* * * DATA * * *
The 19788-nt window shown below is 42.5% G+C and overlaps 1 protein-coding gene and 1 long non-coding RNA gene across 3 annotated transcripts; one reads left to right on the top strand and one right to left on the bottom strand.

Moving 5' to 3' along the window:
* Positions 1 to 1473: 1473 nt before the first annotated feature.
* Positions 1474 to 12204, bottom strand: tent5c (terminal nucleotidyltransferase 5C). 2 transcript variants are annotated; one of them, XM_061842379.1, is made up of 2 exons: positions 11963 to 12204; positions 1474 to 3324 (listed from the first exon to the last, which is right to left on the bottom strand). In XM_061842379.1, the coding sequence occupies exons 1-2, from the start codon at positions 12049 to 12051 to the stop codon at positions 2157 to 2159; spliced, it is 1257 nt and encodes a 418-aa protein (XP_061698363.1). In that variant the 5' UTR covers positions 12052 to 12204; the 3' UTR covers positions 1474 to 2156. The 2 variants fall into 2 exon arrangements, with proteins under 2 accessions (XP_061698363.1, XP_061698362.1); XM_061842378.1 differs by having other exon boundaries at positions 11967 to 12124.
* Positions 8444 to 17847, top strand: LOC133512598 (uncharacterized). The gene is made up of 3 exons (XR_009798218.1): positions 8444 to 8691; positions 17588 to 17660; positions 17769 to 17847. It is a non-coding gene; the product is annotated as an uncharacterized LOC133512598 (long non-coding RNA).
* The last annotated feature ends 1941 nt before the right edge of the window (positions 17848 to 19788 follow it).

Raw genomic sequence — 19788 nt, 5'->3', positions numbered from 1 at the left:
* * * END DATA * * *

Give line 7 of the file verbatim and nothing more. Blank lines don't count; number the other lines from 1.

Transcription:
Raw genomic sequence — 19788 nt, 5'->3', positions numbered from 1 at the left: